Tuesday, November 15, 2011

I Want to Care About It All

A hard frost the last three nights. Rain in the mornings and the coonhound won't leave the porch. We're settling-in here. There's snow in the mountains and soon we'll be skiing. It's time for running in sweatpants, reading near the space heater, and getting dark early. Thanksgiving is a week away.

Let's say that again: Thanksgiving is a week away.


Killer first line of the moment:

How I hope never to attend that party again.

from "Tercets for Naiads" by Ben Doyle
(Radio, Radio, LSU Press, 2001)


There is a shooting in Norway. A troubled but popular singer dies. The U.S. economy implodes. Unemployment rises. Economies in other countries collapse. The earth cracks open on an island and then in another country and another country and another country. Floods wash away an entire town. A dictator is overthrown and another and another and another. A terrorist is assassinated. A dictator goes into hiding. He is found. He is killed. Everywhere, the earth is dry and when it rains, it is never enough. Children are starving. Their parents are starving. Women and their bodies and their right to make choices about their bodies are increasingly under attack. A starlet who never had a chance continues to spiral out of control. Real housewives act messy all over the place. A celebrity who is famous for being famous for making a sex tape gets married on television. Less than three months later, she divorces her made for television husband. An innovator dies and his life is bared for examination. A teenage girl’s sex tape goes viral and worse yet, people watch. Politicians start their campaigns and race each other to the bottom. The world moves at such a bewildering pace these days. Everything demands our attention. There is hardly time to breathe. Or think. Or feel.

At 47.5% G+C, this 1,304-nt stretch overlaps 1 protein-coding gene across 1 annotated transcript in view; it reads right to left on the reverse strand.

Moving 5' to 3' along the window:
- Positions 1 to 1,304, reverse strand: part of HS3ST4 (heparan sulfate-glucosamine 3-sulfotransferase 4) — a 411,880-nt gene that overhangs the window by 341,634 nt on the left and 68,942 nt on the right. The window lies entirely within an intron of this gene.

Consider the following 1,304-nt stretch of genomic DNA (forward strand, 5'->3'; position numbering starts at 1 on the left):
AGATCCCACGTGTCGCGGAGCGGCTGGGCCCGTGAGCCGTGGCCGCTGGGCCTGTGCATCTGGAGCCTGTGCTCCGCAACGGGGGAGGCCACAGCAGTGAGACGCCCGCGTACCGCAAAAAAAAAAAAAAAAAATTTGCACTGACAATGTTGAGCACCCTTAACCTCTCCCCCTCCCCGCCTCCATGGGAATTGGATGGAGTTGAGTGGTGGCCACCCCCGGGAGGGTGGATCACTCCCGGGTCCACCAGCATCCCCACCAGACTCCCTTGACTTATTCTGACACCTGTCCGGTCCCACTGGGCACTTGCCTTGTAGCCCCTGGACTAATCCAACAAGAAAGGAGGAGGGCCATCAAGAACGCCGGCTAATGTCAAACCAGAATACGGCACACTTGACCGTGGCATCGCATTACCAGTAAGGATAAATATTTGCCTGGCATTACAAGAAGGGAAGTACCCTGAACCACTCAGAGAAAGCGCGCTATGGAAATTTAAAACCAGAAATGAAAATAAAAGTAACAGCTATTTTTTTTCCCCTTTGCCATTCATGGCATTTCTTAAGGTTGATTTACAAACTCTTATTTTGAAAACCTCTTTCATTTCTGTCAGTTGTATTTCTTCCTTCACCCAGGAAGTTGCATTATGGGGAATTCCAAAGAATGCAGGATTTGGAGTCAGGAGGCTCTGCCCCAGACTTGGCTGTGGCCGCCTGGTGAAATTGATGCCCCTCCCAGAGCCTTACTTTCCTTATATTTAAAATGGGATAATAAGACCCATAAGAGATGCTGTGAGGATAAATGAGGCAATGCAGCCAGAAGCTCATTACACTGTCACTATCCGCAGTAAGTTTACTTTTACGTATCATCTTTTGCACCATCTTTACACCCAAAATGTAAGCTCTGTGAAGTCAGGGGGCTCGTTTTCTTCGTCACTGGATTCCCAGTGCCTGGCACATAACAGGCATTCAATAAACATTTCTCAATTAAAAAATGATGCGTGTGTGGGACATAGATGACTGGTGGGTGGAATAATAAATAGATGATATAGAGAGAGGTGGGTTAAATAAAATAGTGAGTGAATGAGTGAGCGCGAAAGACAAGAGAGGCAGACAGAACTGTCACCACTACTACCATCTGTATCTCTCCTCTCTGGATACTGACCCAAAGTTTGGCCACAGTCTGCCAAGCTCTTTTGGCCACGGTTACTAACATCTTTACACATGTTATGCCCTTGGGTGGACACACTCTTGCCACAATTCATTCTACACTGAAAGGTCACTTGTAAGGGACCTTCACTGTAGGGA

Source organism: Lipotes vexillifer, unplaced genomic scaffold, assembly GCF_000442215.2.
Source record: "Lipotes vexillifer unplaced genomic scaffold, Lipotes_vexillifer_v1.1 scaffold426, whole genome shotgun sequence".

I want to care about all of it, the atrocious and the admirable and the awesome and the absurd. I don’t want to feel numb.

-gorgeous and well-wrought essay by Roxane Gay over at The Rumpus




-via Slate


Friday, November 11, 2011

Everything Must Go